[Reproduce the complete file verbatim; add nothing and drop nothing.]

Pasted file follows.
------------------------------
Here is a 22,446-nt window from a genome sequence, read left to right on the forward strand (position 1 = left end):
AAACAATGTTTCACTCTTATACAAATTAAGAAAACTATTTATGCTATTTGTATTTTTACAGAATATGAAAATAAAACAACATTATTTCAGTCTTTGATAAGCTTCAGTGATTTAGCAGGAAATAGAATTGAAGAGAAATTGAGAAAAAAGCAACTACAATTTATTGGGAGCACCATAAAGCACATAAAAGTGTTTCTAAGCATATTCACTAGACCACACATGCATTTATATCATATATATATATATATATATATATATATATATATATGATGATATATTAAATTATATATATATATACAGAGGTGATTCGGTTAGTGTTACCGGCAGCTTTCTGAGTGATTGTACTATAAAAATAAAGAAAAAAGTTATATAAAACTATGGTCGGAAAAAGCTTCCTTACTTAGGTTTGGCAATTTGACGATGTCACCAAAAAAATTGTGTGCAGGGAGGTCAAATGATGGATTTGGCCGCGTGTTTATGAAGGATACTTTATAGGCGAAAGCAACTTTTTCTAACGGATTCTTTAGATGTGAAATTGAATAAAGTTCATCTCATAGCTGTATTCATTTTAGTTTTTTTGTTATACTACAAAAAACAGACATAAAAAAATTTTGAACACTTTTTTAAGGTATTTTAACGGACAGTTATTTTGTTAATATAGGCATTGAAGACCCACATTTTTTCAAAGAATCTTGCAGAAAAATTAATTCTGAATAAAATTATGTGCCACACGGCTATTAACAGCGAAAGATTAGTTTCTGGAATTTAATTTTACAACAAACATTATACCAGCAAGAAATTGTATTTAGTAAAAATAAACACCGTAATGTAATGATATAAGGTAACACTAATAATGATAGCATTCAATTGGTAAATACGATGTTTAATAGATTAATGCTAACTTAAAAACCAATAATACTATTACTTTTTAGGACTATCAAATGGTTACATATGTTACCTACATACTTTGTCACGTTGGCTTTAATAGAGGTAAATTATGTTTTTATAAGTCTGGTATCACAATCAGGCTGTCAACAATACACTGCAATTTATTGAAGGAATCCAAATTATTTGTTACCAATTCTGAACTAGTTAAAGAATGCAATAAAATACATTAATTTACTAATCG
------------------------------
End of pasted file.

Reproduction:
Here is a 22,446-nt window from a genome sequence, read left to right on the forward strand (position 1 = left end):
AAACAATGTTTCACTCTTATACAAATTAAGAAAACTATTTATGCTATTTGTATTTTTACAGAATATGAAAATAAAACAACATTATTTCAGTCTTTGATAAGCTTCAGTGATTTAGCAGGAAATAGAATTGAAGAGAAATTGAGAAAAAAGCAACTACAATTTATTGGGAGCACCATAAAGCACATAAAAGTGTTTCTAAGCATATTCACTAGACCACACATGCATTTATATCATATATATATATATATATATATATATATATATATATGATGATATATTAAATTATATATATATATACAGAGGTGATTCGGTTAGTGTTACCGGCAGCTTTCTGAGTGATTGTACTATAAAAATAAAGAAAAAAGTTATATAAAACTATGGTCGGAAAAAGCTTCCTTACTTAGGTTTGGCAATTTGACGATGTCACCAAAAAAATTGTGTGCAGGGAGGTCAAATGATGGATTTGGCCGCGTGTTTATGAAGGATACTTTATAGGCGAAAGCAACTTTTTCTAACGGATTCTTTAGATGTGAAATTGAATAAAGTTCATCTCATAGCTGTATTCATTTTAGTTTTTTTGTTATACTACAAAAAACAGACATAAAAAAATTTTGAACACTTTTTTAAGGTATTTTAACGGACAGTTATTTTGTTAATATAGGCATTGAAGACCCACATTTTTTCAAAGAATCTTGCAGAAAAATTAATTCTGAATAAAATTATGTGCCACACGGCTATTAACAGCGAAAGATTAGTTTCTGGAATTTAATTTTACAACAAACATTATACCAGCAAGAAATTGTATTTAGTAAAAATAAACACCGTAATGTAATGATATAAGGTAACACTAATAATGATAGCATTCAATTGGTAAATACGATGTTTAATAGATTAATGCTAACTTAAAAACCAATAATACTATTACTTTTTAGGACTATCAAATGGTTACATATGTTACCTACATACTTTGTCACGTTGGCTTTAATAGAGGTAAATTATGTTTTTATAAGTCTGGTATCACAATCAGGCTGTCAACAATACACTGCAATTTATTGAAGGAATCCAAATTATTTGTTACCAATTCTGAACTAGTTAAAGAATGCAATAAAATACATTAATTTACTAATCG